Chas Smith (not pictured) on a CI Pro. Photo: Channel Islands
Chas Smith (not pictured) on a CI Pro. Photo: Channel Islands

Surf journalist born again, dispenses with alternative craft tomfoolery and rediscovers pure joy of high performance pointy thruster!

6'0" 19 2 3/8 29.0

And I’m back! After years of wandering through a desert of alternative craft, 4’11 stubby quads and drawn out mid-lengths, asymmetricals and fishies, foam all the way forward and hefty I am back to my heart’s true, to our hearts’ true home, the pointy chippy thruster.

6’0″ 19 2 3/8 29.0

It arrived at my doorstep a few weeks back after the iconic shaper Britt Merrick heard me discussing a soul pang on my weekly chat with David Lee Scales, a desire to return to the high performance shortboard. I’d hopped off that business over a decade ago, now, a Mayhem opening that door to perdition by moving the wide point of the board up thereby allowing for more paddling power, control, resignation to a life of suck. The round squash tail hole in my ticker never went away, though, and I openly pondered a return and not just any return. A return to the ultimate high performance shortboard. The Channel Islands Pro. Lee Scales mocked me. Said he was happy with his user friendly shapes and I was sad.

Was sad until Merrick, a saint, texted “Hey! It’s Britt Merrick… heard you on The Grit saying you wanted to try a CI Pro. Send me your dimensions and I’ll shape you one.”

Tears filled my eyes.

Now, I had absolutely no idea what my dimensions should be, what measurements were even appropriate for a real surfboard as opposed to some bit of mystical oddness, and had to come clean.

I didn’t know.

5’10 something?

He understood that my brain had turned to mush in that desert of alternative craft, did not hold it against me, and a few weeks later 6’0″ 19 2 3/8 29.0 arrived at my door.


It sat on the rack for too many days, poor conditions and travel conspiring against our reunion, but then, yesterday, it all came together. A pulse of clean swell, three free hours. I gingerly applied a BeachGrit tail pad, gently circled some BeachGrit x Sticky Bumps wax, perfumed to the heavens, on her deck and headed to the beach.


The paddle out felt odd, I’ll be honest. I looked at the nose, where all that foam used to be, and thought “How is this thing even floating me?” I looked at the other surfers in the lineup straddling all manner of thick, riding high in the water. When I saddled up I rode very low. Nipples almost dipping beneath the brine.

I looked at the horizon and thought “Was David Lee Scales right?”

Then a wave came, maybe three feet with an open right, and I instinctively spun, stroked and popped to my feet. Surfing muscle memory is a true gift, I suppose, years and years and years of the same motion taking over, eradicating the need for cognition, and there I was surfing a high performance surfboard.

It truly felt like home, fitting right into the pocket, wildly maneuverable. Oh, I didn’t surf it well, neither the board nor the wave, but I surfed it and surfing had never felt better. I kicked out, at the end, sprinted back and caught another, sprinted back and caught another.

Again, I didn’t surf well, neither the board nor the wave, but it was the best feeling I’d had in years. I was in the seat of a Ferrari and maybe I was just going straight, with herky-jerky burst of speed, but I was still in a Ferrari and I would much rather drive a Ferrari poorly than a Toyota Camry expertly. A vista of graspable progression opened up before me. Sharper turns, better turns, bursting fins loose and David Lee Scales was wrong alongside all those who have given up and given in.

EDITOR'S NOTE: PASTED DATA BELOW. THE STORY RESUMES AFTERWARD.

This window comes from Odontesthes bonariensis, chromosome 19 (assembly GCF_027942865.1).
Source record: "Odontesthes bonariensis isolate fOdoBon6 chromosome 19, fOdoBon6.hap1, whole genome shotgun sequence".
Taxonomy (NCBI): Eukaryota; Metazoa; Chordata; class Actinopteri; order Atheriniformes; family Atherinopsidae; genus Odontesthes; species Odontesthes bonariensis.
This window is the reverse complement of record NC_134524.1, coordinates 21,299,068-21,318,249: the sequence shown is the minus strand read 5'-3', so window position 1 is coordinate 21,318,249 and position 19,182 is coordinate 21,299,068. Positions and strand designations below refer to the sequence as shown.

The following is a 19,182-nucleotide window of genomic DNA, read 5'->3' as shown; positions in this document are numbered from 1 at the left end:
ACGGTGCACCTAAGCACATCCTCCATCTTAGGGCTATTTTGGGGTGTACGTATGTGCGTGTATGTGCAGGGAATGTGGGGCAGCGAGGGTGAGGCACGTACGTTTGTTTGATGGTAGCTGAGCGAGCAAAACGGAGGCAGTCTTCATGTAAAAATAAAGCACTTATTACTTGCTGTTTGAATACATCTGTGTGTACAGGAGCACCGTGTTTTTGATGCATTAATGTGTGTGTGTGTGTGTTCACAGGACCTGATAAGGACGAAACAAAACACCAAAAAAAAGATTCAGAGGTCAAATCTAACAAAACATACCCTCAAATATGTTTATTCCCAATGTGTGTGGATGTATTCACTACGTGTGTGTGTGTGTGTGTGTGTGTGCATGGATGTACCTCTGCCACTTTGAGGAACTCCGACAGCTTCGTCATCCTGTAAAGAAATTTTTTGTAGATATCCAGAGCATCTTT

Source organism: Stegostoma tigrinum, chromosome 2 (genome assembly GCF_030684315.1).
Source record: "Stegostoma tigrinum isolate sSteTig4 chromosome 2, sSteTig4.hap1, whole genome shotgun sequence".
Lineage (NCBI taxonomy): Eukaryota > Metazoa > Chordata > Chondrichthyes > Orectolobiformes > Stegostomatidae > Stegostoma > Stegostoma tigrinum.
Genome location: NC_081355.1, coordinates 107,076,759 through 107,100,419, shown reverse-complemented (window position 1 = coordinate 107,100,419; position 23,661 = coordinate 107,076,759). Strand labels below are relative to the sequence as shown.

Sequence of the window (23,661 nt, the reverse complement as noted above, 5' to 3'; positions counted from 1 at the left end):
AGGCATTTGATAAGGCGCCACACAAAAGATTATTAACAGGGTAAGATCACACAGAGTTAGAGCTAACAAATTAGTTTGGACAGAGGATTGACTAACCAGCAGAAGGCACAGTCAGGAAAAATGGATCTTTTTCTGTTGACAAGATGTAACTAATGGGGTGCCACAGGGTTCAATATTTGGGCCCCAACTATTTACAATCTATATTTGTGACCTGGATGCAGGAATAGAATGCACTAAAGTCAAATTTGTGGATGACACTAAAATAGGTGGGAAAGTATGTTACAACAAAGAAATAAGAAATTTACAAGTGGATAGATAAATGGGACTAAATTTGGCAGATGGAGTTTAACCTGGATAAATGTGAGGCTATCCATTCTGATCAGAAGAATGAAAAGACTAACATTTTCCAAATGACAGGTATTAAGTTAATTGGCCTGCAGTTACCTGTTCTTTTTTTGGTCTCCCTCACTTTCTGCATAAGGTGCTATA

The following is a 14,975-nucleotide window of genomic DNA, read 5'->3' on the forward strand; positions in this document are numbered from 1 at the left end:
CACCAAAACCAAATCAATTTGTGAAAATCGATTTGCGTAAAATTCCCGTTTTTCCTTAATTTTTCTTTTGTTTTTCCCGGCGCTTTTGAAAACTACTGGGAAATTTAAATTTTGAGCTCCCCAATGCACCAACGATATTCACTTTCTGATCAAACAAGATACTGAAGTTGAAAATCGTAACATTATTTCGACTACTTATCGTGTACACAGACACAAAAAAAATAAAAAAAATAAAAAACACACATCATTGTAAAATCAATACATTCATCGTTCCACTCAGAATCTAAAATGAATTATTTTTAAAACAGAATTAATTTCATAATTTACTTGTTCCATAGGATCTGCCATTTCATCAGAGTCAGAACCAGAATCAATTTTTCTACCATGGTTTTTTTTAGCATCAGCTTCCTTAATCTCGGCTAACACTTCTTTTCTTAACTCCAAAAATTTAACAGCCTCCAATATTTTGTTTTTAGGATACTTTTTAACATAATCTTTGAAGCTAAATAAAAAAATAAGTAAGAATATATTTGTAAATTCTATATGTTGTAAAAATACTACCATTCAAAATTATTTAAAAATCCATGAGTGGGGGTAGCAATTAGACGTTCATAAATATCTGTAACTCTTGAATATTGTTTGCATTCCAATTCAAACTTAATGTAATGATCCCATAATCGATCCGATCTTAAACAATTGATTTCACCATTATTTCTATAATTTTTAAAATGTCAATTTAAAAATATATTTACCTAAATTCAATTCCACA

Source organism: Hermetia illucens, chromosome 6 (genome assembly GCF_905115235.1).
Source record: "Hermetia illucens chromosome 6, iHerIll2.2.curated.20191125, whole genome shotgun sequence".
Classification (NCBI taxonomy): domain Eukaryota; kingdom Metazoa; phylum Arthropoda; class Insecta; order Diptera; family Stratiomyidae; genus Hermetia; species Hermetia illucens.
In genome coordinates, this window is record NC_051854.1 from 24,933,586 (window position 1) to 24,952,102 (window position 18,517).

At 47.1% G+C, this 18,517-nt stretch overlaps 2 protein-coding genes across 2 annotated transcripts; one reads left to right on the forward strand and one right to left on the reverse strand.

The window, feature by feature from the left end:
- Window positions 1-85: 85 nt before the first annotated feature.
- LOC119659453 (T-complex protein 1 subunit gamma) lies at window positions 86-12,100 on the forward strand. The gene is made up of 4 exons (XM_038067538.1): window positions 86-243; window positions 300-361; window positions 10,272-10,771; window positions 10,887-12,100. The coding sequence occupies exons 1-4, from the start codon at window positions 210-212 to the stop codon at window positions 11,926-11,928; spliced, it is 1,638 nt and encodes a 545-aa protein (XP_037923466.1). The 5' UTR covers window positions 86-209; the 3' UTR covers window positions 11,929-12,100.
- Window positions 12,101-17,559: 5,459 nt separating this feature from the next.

Childhood dreams of a run at the World Qualifying Series reignited.

I am a CI Pro and you can too.

The forty-six-year-old science and sports teacher who’d only moved to the coastal town in January was surfing the lefthander with a dozen others in the water, including kids.

Surfer killed by Great White in South Australian attack bravely warned others to go to shore as the shark swam towards him, “We saw the shark thrashing around out the back. (It came) back and got him for a third time”

“It was such a confronting incident. It could have been anyone. The worst part was there was a 13 year old out there and he witnessed everything."

The surfer hit and killed by a Great White shark on a crowded day at Walkers Rocks yesterday has been named as popular Elliston teacher Simon Baccanello, a brave soul who warned others to split as the shark started swimming towards him. 

The forty-six-year-old science and sports teacher who’d only moved to the coastal town known for its epic waves as well as its dark history of shark attacks, in January was surfing the lefthander with a dozen others in the water, including kids. 

When the White appeared, Baccanello told the terrified kids, “Don’t worry, get yourself to shore”.

Jaiden Millar, a twenty two year old, saw the whole damn thing.

“It was such a confronting incident. It could have been anyone. The worst part was there was a 13-year-old out there and he witnessed everything,” Millar told Adelaide Now. “There was a bloke on the beach tooting his horn and as I turned around I saw everyone paddling in. I saw his board tombstoning, which means he’s underwater and his board’s getting dragged under … trying to fight his way back up to the surface… He was gone. (We) saw the shark just thrashing around out the back. The shark’s obviously let go and come back and got him for a third time”.

No body recovered yet, unlikely, although his board was found. 

“That was picked up pretty quickly,” Streaky Bay SES unit manager Trevlyn Smith told 7NEWS. “It had just one bite in the middle,” he said.

Ken Rosato (RIP) and the WSL's Joe Turpel. Photo: Instagram
Ken Rosato (RIP) and the WSL's Joe Turpel. Photo: Instagram

World Surf League broadcast team reels as New York morning show anchor fired immediately after hot mic catches “off-color” remark!

Troublesome times.